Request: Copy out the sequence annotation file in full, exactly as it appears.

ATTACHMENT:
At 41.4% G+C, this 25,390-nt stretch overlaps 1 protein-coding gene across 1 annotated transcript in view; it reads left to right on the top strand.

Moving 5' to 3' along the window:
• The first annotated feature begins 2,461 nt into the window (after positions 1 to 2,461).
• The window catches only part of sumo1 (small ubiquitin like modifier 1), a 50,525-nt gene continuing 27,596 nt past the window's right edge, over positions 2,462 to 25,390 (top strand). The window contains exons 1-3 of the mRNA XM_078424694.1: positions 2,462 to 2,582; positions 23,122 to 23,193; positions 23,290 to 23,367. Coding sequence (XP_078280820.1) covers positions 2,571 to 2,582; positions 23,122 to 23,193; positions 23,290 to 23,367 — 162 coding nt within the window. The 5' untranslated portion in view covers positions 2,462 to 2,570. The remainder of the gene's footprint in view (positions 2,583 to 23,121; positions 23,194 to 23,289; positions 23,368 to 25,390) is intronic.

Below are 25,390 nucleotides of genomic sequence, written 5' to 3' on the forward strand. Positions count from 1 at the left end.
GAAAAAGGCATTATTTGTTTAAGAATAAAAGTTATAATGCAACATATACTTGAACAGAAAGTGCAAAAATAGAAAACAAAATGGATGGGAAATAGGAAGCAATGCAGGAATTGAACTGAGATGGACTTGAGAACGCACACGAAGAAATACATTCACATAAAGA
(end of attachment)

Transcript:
At 41.4% G+C, this 25,390-nt stretch overlaps 1 protein-coding gene across 1 annotated transcript in view; it reads left to right on the top strand.

Moving 5' to 3' along the window:
• The first annotated feature begins 2,461 nt into the window (after positions 1 to 2,461).
• The window catches only part of sumo1 (small ubiquitin like modifier 1), a 50,525-nt gene continuing 27,596 nt past the window's right edge, over positions 2,462 to 25,390 (top strand). The window contains exons 1-3 of the mRNA XM_078424694.1: positions 2,462 to 2,582; positions 23,122 to 23,193; positions 23,290 to 23,367. Coding sequence (XP_078280820.1) covers positions 2,571 to 2,582; positions 23,122 to 23,193; positions 23,290 to 23,367 — 162 coding nt within the window. The 5' untranslated portion in view covers positions 2,462 to 2,570. The remainder of the gene's footprint in view (positions 2,583 to 23,121; positions 23,194 to 23,289; positions 23,368 to 25,390) is intronic.

Below are 25,390 nucleotides of genomic sequence, written 5' to 3' on the forward strand. Positions count from 1 at the left end.
GAAAAAGGCATTATTTGTTTAAGAATAAAAGTTATAATGCAACATATACTTGAACAGAAAGTGCAAAAATAGAAAACAAAATGGATGGGAAATAGGAAGCAATGCAGGAATTGAACTGAGATGGACTTGAGAACGCACACGAAGAAATACATTCACATAAAGA